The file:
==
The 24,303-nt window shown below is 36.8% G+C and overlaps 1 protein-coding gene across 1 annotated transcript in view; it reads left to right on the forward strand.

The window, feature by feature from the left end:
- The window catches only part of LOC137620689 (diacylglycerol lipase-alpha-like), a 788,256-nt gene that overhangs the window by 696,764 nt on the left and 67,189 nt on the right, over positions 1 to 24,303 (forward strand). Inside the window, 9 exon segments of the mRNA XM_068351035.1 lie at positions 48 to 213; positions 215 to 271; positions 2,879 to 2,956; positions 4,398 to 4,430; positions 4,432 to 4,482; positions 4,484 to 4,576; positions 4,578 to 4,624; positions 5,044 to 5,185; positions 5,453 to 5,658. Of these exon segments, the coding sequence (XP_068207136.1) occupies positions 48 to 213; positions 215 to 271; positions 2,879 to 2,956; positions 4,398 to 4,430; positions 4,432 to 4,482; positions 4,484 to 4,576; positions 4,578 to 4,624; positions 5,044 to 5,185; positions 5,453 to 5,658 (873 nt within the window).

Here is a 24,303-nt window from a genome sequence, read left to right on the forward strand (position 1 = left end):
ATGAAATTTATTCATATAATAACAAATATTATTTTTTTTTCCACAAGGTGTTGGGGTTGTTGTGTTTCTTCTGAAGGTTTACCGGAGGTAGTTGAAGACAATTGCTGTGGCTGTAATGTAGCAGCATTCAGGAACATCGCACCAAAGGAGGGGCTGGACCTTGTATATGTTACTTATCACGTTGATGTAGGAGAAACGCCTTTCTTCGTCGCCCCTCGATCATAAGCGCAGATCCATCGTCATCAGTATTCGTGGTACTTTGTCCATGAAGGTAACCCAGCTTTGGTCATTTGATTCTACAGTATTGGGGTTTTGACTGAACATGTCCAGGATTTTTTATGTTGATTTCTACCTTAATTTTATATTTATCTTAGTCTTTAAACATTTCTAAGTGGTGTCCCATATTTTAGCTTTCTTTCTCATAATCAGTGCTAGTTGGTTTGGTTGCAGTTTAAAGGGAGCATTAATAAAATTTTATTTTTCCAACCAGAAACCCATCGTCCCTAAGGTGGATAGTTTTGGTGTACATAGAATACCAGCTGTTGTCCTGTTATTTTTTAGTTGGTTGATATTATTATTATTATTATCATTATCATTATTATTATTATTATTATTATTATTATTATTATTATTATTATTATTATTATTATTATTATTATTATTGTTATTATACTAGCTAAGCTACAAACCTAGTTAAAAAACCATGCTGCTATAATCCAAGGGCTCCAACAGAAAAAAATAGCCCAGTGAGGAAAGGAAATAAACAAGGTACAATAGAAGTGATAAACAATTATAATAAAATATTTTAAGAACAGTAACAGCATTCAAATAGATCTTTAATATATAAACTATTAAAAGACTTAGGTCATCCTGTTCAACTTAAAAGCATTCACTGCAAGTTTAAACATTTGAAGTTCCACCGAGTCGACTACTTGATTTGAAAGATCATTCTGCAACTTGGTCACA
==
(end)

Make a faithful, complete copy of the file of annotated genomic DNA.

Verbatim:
The 24,303-nt window shown below is 36.8% G+C and overlaps 1 protein-coding gene across 1 annotated transcript in view; it reads left to right on the forward strand.

The window, feature by feature from the left end:
- The window catches only part of LOC137620689 (diacylglycerol lipase-alpha-like), a 788,256-nt gene that overhangs the window by 696,764 nt on the left and 67,189 nt on the right, over positions 1 to 24,303 (forward strand). Inside the window, 9 exon segments of the mRNA XM_068351035.1 lie at positions 48 to 213; positions 215 to 271; positions 2,879 to 2,956; positions 4,398 to 4,430; positions 4,432 to 4,482; positions 4,484 to 4,576; positions 4,578 to 4,624; positions 5,044 to 5,185; positions 5,453 to 5,658. Of these exon segments, the coding sequence (XP_068207136.1) occupies positions 48 to 213; positions 215 to 271; positions 2,879 to 2,956; positions 4,398 to 4,430; positions 4,432 to 4,482; positions 4,484 to 4,576; positions 4,578 to 4,624; positions 5,044 to 5,185; positions 5,453 to 5,658 (873 nt within the window).

Here is a 24,303-nt window from a genome sequence, read left to right on the forward strand (position 1 = left end):
ATGAAATTTATTCATATAATAACAAATATTATTTTTTTTTCCACAAGGTGTTGGGGTTGTTGTGTTTCTTCTGAAGGTTTACCGGAGGTAGTTGAAGACAATTGCTGTGGCTGTAATGTAGCAGCATTCAGGAACATCGCACCAAAGGAGGGGCTGGACCTTGTATATGTTACTTATCACGTTGATGTAGGAGAAACGCCTTTCTTCGTCGCCCCTCGATCATAAGCGCAGATCCATCGTCATCAGTATTCGTGGTACTTTGTCCATGAAGGTAACCCAGCTTTGGTCATTTGATTCTACAGTATTGGGGTTTTGACTGAACATGTCCAGGATTTTTTATGTTGATTTCTACCTTAATTTTATATTTATCTTAGTCTTTAAACATTTCTAAGTGGTGTCCCATATTTTAGCTTTCTTTCTCATAATCAGTGCTAGTTGGTTTGGTTGCAGTTTAAAGGGAGCATTAATAAAATTTTATTTTTCCAACCAGAAACCCATCGTCCCTAAGGTGGATAGTTTTGGTGTACATAGAATACCAGCTGTTGTCCTGTTATTTTTTAGTTGGTTGATATTATTATTATTATTATCATTATCATTATTATTATTATTATTATTATTATTATTATTATTATTATTATTATTATTATTATTATTATTATTATTGTTATTATACTAGCTAAGCTACAAACCTAGTTAAAAAACCATGCTGCTATAATCCAAGGGCTCCAACAGAAAAAAATAGCCCAGTGAGGAAAGGAAATAAACAAGGTACAATAGAAGTGATAAACAATTATAATAAAATATTTTAAGAACAGTAACAGCATTCAAATAGATCTTTAATATATAAACTATTAAAAGACTTAGGTCATCCTGTTCAACTTAAAAGCATTCACTGCAAGTTTAAACATTTGAAGTTCCACCGAGTCGACTACTTGATTTGAAAGATCATTCTGCAACTTGGTCACA